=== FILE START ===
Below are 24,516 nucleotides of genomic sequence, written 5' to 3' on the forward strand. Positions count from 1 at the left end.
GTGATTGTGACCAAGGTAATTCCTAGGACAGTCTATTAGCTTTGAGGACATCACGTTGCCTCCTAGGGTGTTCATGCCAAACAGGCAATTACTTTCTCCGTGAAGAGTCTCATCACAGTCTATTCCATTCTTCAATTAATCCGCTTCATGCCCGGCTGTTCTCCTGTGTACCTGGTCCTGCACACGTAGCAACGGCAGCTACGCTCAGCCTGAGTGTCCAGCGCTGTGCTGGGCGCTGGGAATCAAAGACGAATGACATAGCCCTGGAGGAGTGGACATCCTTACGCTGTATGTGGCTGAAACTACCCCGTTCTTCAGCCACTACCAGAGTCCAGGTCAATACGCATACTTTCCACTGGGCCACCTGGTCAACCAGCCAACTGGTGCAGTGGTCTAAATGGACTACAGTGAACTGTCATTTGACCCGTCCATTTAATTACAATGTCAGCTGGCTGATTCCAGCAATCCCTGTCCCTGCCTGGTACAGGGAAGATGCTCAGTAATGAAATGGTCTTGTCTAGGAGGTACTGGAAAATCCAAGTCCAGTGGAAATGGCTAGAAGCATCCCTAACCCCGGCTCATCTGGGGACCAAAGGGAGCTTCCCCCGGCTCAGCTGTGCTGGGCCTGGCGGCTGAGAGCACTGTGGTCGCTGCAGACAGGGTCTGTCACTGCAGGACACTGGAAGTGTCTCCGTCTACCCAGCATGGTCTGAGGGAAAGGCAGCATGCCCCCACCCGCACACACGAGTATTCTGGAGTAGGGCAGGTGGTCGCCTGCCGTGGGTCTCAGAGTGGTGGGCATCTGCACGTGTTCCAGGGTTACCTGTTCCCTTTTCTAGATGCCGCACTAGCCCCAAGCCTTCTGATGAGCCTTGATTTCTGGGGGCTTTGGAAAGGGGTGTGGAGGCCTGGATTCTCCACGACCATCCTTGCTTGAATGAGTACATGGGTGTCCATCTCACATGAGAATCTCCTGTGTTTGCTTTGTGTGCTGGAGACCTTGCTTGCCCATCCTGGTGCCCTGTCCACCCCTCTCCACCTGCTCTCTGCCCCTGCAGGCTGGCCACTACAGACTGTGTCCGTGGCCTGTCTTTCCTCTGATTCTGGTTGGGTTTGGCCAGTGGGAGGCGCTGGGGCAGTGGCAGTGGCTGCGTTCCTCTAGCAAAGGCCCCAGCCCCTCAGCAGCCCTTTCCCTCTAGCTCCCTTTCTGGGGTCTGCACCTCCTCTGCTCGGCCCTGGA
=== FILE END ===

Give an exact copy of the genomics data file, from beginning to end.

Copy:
Below are 24,516 nucleotides of genomic sequence, written 5' to 3' on the forward strand. Positions count from 1 at the left end.
GTGATTGTGACCAAGGTAATTCCTAGGACAGTCTATTAGCTTTGAGGACATCACGTTGCCTCCTAGGGTGTTCATGCCAAACAGGCAATTACTTTCTCCGTGAAGAGTCTCATCACAGTCTATTCCATTCTTCAATTAATCCGCTTCATGCCCGGCTGTTCTCCTGTGTACCTGGTCCTGCACACGTAGCAACGGCAGCTACGCTCAGCCTGAGTGTCCAGCGCTGTGCTGGGCGCTGGGAATCAAAGACGAATGACATAGCCCTGGAGGAGTGGACATCCTTACGCTGTATGTGGCTGAAACTACCCCGTTCTTCAGCCACTACCAGAGTCCAGGTCAATACGCATACTTTCCACTGGGCCACCTGGTCAACCAGCCAACTGGTGCAGTGGTCTAAATGGACTACAGTGAACTGTCATTTGACCCGTCCATTTAATTACAATGTCAGCTGGCTGATTCCAGCAATCCCTGTCCCTGCCTGGTACAGGGAAGATGCTCAGTAATGAAATGGTCTTGTCTAGGAGGTACTGGAAAATCCAAGTCCAGTGGAAATGGCTAGAAGCATCCCTAACCCCGGCTCATCTGGGGACCAAAGGGAGCTTCCCCCGGCTCAGCTGTGCTGGGCCTGGCGGCTGAGAGCACTGTGGTCGCTGCAGACAGGGTCTGTCACTGCAGGACACTGGAAGTGTCTCCGTCTACCCAGCATGGTCTGAGGGAAAGGCAGCATGCCCCCACCCGCACACACGAGTATTCTGGAGTAGGGCAGGTGGTCGCCTGCCGTGGGTCTCAGAGTGGTGGGCATCTGCACGTGTTCCAGGGTTACCTGTTCCCTTTTCTAGATGCCGCACTAGCCCCAAGCCTTCTGATGAGCCTTGATTTCTGGGGGCTTTGGAAAGGGGTGTGGAGGCCTGGATTCTCCACGACCATCCTTGCTTGAATGAGTACATGGGTGTCCATCTCACATGAGAATCTCCTGTGTTTGCTTTGTGTGCTGGAGACCTTGCTTGCCCATCCTGGTGCCCTGTCCACCCCTCTCCACCTGCTCTCTGCCCCTGCAGGCTGGCCACTACAGACTGTGTCCGTGGCCTGTCTTTCCTCTGATTCTGGTTGGGTTTGGCCAGTGGGAGGCGCTGGGGCAGTGGCAGTGGCTGCGTTCCTCTAGCAAAGGCCCCAGCCCCTCAGCAGCCCTTTCCCTCTAGCTCCCTTTCTGGGGTCTGCACCTCCTCTGCTCGGCCCTGGA